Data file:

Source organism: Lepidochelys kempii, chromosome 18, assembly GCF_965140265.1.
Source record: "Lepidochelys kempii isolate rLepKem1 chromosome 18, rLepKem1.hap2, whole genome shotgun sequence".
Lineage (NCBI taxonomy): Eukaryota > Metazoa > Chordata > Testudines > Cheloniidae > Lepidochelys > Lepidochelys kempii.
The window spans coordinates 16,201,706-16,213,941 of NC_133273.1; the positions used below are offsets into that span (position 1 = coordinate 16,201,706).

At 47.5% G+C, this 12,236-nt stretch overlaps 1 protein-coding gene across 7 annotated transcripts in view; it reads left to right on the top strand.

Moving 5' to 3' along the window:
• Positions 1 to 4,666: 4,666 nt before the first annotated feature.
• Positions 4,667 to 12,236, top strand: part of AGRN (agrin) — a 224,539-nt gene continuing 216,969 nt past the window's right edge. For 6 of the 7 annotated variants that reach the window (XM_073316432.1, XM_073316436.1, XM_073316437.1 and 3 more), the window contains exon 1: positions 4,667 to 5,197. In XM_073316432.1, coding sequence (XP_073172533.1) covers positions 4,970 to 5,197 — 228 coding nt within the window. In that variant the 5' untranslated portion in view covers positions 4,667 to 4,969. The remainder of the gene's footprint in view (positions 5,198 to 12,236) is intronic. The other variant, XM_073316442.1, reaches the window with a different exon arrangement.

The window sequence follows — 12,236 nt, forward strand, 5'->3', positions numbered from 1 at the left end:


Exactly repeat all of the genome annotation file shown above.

Source organism: Lepidochelys kempii, chromosome 18, assembly GCF_965140265.1.
Source record: "Lepidochelys kempii isolate rLepKem1 chromosome 18, rLepKem1.hap2, whole genome shotgun sequence".
Lineage (NCBI taxonomy): Eukaryota > Metazoa > Chordata > Testudines > Cheloniidae > Lepidochelys > Lepidochelys kempii.
The window spans coordinates 16,201,706-16,213,941 of NC_133273.1; the positions used below are offsets into that span (position 1 = coordinate 16,201,706).

At 47.5% G+C, this 12,236-nt stretch overlaps 1 protein-coding gene across 7 annotated transcripts in view; it reads left to right on the top strand.

Moving 5' to 3' along the window:
• Positions 1 to 4,666: 4,666 nt before the first annotated feature.
• Positions 4,667 to 12,236, top strand: part of AGRN (agrin) — a 224,539-nt gene continuing 216,969 nt past the window's right edge. For 6 of the 7 annotated variants that reach the window (XM_073316432.1, XM_073316436.1, XM_073316437.1 and 3 more), the window contains exon 1: positions 4,667 to 5,197. In XM_073316432.1, coding sequence (XP_073172533.1) covers positions 4,970 to 5,197 — 228 coding nt within the window. In that variant the 5' untranslated portion in view covers positions 4,667 to 4,969. The remainder of the gene's footprint in view (positions 5,198 to 12,236) is intronic. The other variant, XM_073316442.1, reaches the window with a different exon arrangement.

The window sequence follows — 12,236 nt, forward strand, 5'->3', positions numbered from 1 at the left end: